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Cardozo Arts & Entertainment Law Journal




Tourists, frequent travelers, and foreign film aficionados hate DVD region codes with a passion. Written for the 30th Anniversary Symposium of the Cardozo Arts & Entertainment Law Journal, this article critically examines the expediency of using region-based restrictions to protect copyrighted media content.

The article begins by closely examining four justifications for the deployment of DVD region codes: sequential release; price discrimination; distribution and licensing agreements; and censorship ratings and regulatory standards. It also identifies four areas in which DVD region codes have created unintended consequences: consumption, competition, cultural rights, and censorship.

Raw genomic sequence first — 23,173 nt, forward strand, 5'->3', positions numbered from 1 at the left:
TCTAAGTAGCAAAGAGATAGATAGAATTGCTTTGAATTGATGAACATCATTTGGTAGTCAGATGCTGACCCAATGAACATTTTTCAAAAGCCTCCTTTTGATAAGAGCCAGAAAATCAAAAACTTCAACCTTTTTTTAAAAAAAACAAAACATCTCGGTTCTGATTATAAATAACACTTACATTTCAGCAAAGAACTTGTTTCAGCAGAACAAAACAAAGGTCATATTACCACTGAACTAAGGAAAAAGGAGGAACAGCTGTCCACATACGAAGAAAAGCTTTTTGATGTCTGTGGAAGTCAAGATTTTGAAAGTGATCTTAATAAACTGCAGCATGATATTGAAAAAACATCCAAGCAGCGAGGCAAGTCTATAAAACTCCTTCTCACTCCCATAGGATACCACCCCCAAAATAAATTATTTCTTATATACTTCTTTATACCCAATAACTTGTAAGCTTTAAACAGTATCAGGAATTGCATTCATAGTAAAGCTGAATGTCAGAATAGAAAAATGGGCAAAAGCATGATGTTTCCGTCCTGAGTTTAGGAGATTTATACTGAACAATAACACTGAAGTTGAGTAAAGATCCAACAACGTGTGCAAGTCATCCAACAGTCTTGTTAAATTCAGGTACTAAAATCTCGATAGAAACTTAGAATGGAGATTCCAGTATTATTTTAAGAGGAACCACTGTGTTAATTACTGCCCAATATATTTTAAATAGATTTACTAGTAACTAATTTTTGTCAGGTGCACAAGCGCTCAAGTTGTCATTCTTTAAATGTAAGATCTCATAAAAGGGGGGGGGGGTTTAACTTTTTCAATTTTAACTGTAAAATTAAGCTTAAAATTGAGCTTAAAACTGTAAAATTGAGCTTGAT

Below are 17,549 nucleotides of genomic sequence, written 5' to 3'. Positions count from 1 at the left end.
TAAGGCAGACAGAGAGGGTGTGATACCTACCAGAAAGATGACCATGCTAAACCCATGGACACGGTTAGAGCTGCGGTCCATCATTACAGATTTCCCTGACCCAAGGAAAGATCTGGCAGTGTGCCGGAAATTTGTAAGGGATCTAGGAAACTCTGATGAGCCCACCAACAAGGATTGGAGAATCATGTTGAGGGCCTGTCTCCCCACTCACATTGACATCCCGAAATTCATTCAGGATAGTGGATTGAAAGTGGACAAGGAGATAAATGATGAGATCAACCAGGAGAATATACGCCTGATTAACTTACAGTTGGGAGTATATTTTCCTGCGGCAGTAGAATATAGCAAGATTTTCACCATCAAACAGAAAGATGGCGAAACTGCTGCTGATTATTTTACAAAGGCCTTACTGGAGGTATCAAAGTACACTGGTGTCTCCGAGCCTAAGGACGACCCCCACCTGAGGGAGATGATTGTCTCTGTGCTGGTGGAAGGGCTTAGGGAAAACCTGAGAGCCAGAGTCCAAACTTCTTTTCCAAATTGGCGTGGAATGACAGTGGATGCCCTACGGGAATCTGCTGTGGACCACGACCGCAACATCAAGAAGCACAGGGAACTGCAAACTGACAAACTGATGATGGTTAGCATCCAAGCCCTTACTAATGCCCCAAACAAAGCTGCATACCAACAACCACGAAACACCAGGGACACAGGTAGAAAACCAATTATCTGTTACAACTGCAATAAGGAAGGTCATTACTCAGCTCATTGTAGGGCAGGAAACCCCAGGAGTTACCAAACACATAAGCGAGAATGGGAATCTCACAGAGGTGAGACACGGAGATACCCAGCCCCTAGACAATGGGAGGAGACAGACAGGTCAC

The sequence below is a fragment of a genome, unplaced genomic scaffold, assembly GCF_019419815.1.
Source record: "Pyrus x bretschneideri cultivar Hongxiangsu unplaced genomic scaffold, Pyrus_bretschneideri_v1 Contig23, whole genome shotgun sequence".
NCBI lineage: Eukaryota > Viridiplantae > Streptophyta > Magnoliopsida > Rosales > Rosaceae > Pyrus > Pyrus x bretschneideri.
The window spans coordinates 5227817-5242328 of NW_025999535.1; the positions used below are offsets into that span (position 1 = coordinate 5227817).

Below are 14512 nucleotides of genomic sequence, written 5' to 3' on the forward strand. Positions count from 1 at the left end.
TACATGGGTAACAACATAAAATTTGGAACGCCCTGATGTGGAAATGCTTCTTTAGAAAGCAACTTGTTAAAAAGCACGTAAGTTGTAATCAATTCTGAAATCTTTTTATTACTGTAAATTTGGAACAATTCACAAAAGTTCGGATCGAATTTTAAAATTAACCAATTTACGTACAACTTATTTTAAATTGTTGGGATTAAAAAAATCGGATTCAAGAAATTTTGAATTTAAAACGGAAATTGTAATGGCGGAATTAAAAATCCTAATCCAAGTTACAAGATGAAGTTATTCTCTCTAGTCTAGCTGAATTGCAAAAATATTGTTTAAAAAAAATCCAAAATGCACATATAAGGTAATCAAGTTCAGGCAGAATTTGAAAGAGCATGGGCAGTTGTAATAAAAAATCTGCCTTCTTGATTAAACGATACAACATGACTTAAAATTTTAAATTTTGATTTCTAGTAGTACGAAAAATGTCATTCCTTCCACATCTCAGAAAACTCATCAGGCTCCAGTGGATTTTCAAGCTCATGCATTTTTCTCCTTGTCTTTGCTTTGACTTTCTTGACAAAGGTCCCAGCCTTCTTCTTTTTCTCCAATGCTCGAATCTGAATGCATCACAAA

The article then advances three proposals to address the shortcomings of DVD region codes: the voluntary removal of these codes; the provision of affordable multiregion players; and the introduction of a right to circumvent. It concludes by warning that, with the proliferation of streaming platforms, device-embedded applications, and cloud computing, region-based restrictions could have a more significant impact on consumers in the near future.

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Yeshiva University Benjamin N. Cardozo School of Law

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